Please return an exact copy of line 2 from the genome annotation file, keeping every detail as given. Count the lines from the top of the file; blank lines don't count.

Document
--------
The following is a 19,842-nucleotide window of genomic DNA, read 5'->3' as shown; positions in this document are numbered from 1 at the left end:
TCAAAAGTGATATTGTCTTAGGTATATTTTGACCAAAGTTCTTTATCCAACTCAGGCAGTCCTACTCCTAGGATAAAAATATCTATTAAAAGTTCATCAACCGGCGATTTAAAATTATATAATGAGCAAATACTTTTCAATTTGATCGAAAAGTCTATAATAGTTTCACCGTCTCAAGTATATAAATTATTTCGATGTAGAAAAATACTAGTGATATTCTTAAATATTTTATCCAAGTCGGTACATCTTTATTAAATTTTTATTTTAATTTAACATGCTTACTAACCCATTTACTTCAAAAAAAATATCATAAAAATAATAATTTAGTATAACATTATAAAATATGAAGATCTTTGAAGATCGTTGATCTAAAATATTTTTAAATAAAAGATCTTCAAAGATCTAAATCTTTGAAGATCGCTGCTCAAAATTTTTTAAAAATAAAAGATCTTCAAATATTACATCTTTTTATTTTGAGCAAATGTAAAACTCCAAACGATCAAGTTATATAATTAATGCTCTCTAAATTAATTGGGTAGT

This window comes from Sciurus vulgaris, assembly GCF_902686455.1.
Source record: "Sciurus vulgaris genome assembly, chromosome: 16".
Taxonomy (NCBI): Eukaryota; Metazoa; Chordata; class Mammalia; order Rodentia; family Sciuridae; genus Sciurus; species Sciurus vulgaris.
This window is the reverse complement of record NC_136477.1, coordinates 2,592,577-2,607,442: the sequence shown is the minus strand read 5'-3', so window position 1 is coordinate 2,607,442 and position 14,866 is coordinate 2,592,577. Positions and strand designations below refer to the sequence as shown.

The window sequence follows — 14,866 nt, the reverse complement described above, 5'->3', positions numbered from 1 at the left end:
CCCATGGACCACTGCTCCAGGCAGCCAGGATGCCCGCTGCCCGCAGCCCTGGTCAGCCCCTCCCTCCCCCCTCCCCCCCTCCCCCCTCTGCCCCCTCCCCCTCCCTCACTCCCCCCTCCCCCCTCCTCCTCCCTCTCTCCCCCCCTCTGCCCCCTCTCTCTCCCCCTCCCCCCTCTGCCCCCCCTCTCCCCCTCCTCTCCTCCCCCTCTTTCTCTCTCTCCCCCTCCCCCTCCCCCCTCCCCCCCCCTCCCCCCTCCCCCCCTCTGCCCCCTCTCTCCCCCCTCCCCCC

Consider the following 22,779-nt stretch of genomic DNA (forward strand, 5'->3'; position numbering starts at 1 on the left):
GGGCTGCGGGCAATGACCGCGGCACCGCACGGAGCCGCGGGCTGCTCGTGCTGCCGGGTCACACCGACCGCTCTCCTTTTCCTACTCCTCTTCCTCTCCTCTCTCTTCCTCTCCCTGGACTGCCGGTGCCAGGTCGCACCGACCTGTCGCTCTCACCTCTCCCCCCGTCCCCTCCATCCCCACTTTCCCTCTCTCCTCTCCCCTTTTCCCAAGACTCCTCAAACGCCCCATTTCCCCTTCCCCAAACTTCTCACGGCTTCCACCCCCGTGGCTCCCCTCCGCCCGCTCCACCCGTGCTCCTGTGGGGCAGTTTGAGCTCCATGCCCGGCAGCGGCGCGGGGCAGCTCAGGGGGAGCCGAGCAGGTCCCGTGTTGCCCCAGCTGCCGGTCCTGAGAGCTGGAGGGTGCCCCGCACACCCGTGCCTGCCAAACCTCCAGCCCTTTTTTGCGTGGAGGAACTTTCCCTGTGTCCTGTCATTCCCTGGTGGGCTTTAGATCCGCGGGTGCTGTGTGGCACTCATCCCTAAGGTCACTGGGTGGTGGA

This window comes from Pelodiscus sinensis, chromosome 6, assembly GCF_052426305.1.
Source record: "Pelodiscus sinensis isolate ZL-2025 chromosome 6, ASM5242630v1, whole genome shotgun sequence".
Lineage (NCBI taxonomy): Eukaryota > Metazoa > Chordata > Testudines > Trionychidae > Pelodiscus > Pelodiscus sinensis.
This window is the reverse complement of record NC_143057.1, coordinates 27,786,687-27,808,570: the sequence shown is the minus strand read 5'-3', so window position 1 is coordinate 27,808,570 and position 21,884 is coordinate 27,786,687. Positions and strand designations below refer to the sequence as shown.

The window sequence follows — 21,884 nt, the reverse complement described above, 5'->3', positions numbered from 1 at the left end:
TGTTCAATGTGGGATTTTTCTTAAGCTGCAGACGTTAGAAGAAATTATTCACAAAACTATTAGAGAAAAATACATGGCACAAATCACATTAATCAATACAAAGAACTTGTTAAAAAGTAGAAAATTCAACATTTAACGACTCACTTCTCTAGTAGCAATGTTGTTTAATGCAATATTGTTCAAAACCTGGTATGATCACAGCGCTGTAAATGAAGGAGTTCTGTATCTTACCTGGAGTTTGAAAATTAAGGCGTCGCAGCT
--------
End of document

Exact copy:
TCAAAAGTGATATTGTCTTAGGTATATTTTGACCAAAGTTCTTTATCCAACTCAGGCAGTCCTACTCCTAGGATAAAAATATCTATTAAAAGTTCATCAACCGGCGATTTAAAATTATATAATGAGCAAATACTTTTCAATTTGATCGAAAAGTCTATAATAGTTTCACCGTCTCAAGTATATAAATTATTTCGATGTAGAAAAATACTAGTGATATTCTTAAATATTTTATCCAAGTCGGTACATCTTTATTAAATTTTTATTTTAATTTAACATGCTTACTAACCCATTTACTTCAAAAAAAATATCATAAAAATAATAATTTAGTATAACATTATAAAATATGAAGATCTTTGAAGATCGTTGATCTAAAATATTTTTAAATAAAAGATCTTCAAAGATCTAAATCTTTGAAGATCGCTGCTCAAAATTTTTTAAAAATAAAAGATCTTCAAATATTACATCTTTTTATTTTGAGCAAATGTAAAACTCCAAACGATCAAGTTATATAATTAATGCTCTCTAAATTAATTGGGTAGT